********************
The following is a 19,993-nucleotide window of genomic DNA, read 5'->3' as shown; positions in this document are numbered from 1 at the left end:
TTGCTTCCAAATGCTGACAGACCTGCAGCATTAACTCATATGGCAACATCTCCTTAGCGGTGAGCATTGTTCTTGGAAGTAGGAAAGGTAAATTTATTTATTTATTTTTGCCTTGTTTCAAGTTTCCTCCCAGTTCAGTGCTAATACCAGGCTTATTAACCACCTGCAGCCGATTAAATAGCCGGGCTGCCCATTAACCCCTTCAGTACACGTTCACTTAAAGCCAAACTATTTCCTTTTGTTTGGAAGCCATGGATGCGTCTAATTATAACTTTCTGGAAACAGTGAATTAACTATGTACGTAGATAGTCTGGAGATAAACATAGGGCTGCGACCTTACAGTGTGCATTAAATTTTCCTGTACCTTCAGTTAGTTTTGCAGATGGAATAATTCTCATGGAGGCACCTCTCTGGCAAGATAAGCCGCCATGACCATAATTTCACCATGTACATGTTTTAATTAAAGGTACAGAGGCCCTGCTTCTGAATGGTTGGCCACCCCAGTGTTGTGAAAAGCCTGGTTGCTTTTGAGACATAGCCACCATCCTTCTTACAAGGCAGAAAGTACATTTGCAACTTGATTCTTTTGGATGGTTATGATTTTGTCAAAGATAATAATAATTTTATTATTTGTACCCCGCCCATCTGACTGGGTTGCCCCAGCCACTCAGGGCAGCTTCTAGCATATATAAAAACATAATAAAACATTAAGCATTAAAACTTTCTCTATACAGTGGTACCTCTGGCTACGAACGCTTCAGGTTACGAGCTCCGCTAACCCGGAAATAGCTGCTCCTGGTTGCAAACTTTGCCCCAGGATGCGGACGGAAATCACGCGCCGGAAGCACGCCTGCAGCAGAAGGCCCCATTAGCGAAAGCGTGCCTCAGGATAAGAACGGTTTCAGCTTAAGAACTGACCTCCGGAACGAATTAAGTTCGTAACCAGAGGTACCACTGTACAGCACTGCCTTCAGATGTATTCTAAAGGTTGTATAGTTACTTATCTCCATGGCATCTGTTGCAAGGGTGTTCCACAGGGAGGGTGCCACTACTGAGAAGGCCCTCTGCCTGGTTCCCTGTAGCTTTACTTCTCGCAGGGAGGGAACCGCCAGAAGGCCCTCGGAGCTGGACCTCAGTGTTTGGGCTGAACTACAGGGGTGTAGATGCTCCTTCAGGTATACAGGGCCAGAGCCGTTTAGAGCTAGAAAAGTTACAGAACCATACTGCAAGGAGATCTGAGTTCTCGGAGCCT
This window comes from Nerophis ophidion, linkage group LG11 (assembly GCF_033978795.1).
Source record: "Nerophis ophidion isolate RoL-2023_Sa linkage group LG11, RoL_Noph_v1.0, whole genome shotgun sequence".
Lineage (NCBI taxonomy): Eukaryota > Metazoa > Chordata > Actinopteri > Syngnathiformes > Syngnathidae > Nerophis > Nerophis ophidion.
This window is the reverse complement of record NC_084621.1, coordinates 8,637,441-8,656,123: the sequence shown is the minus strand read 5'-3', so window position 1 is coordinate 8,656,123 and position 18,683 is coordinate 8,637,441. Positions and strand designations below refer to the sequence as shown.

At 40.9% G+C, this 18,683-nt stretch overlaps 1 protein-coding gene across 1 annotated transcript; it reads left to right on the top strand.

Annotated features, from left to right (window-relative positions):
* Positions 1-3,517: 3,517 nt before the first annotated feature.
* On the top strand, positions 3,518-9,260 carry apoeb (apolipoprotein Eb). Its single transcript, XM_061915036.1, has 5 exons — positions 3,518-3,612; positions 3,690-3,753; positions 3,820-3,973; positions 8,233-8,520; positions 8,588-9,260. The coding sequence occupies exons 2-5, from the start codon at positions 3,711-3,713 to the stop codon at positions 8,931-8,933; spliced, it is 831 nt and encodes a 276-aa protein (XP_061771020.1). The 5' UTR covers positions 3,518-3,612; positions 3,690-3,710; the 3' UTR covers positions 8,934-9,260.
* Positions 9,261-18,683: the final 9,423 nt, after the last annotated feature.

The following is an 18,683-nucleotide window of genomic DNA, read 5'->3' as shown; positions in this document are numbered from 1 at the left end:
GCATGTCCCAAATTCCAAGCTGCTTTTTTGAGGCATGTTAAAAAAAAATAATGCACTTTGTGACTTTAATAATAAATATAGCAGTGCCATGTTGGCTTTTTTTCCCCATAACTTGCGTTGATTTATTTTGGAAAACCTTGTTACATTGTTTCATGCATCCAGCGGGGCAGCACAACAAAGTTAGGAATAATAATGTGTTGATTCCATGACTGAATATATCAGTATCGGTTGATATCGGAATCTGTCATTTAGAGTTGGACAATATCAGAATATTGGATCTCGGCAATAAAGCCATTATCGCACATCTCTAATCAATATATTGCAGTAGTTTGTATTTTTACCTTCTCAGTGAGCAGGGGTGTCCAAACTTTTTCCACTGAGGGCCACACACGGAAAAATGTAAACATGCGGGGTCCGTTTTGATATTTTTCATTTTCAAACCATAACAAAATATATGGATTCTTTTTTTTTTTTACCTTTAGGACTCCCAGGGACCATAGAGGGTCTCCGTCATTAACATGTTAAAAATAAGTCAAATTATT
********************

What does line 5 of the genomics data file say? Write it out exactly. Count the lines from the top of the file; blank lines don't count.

Lineage (NCBI taxonomy): Eukaryota > Metazoa > Chordata > Actinopteri > Syngnathiformes > Syngnathidae > Nerophis > Nerophis ophidion.